Thursday, October 08, 2009

Well that didn't take long. According to the LA Times, LA District Attorney Steve Cooley just announced that every single medical marijuana store is breaking the law and is subject to prosecution.

Obviously, this is going to drive Med Pot advocates insane. Just when they thought they'd won the fight, it turns out victory went to their head. They were a little too celebratory in victory. The explosion of legal and quasi-legal dispensaries has correctly drawn the attention of law enforcement.Look at the ads in KUSH L.A. Magazine and it's obvious that the stores are flaunting the regulations, even as thin and ineffective as they are.

No matter where you stand on the issue, you have to admit that there aren't that many people suffering from glaucoma and undergoing chemo that you need 800 dispensaries moving hundreds of pounds a day to take care of legitimate needs. The sheer number of stores has rightly resulted in concern that there may be something going on here that has little to do with sick people.

It's become clear to anyone familiar with the production and distribution matrix that illegal dope is entering the system and putting money into the hands of organized criminal groups. That's a legitimate law enforcement concern. And as the County's chief law enforcement officer, Cooley has an obligation to act.

The pro Med Pot war cry is this - Legalize it and Tax it. Proponents argue that it's a legitimate drug used for serious medical problems. On the other hand, they also want Cannabis treated like tobacco and liquor. Those arguments taken together frankly don't make sense. Tobacco and liquor are not medicine.

If cannabis is medicine, as they claim, then it should be regulated, controlled taxed and monitored like medicine. But that's one argument missing from their lexicon. The pro potters aren't busting down the doors at the FDA demanding to regulated, poked, prodded, tested and evaluated to the same degree as Ambasol.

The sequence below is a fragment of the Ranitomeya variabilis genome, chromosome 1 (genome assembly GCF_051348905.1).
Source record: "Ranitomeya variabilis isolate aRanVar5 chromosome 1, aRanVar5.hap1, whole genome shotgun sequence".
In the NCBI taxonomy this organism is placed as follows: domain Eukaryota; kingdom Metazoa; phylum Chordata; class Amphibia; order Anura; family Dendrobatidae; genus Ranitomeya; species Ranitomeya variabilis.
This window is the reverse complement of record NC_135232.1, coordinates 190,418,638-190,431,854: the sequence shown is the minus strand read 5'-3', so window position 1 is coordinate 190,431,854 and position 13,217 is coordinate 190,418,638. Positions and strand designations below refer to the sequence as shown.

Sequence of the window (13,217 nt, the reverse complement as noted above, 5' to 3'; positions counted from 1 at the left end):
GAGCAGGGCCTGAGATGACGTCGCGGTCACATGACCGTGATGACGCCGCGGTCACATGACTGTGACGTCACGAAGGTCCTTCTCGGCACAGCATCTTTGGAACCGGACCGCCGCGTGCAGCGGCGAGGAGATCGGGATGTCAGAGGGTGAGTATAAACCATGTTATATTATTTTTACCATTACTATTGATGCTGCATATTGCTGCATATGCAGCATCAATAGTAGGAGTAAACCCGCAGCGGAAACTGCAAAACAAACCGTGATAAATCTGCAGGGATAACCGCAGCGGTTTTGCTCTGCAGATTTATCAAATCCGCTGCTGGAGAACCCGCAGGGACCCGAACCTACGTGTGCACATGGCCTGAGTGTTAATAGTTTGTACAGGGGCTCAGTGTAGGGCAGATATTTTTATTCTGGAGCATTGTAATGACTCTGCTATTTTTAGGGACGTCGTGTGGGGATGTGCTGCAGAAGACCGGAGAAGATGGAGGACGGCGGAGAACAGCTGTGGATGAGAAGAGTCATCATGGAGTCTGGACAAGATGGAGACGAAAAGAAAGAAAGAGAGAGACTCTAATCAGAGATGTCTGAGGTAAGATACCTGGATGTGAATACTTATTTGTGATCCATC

The Med Pot lobby can't have it both ways. You can't use the medical argument if you object to being regulated and controlled like medicine. And you can't ask for equal treatment as tobacco and booze if you claim you're in the pharma business.

Tobacco and booze are heavily regulated. And Chivas Regal never claimed to cure insomnia. You can't for instance, brew up some bourbon in the back yard tub and sell it at the local quicki-mart. Same thing with tobacco. There's an agency called the ATF you have to deal with.

As the current Med Pot regulations are written, anyboby with a med card and ten square feet of dirt can get into the cannabis business. A cash business free of taxation, regulation or control. Consequently, it opens up huge possibilities for corruption and illegal operations.

The Med Pot proponents really need to examine their premises. Are they purveyors of recreational drugs? Or are they medical providers? Right now it appears they want to be treated with the deference of medical caregivers but they want to do it on the honor system. We don't let Wyeth or Glaxo work that way.

This issue needs to be reset to zero and finessed by somebody with the brains to make pot available to the genuinely sick while preventing corruption and reduce the likelihood of criminal exploitation.

No comments: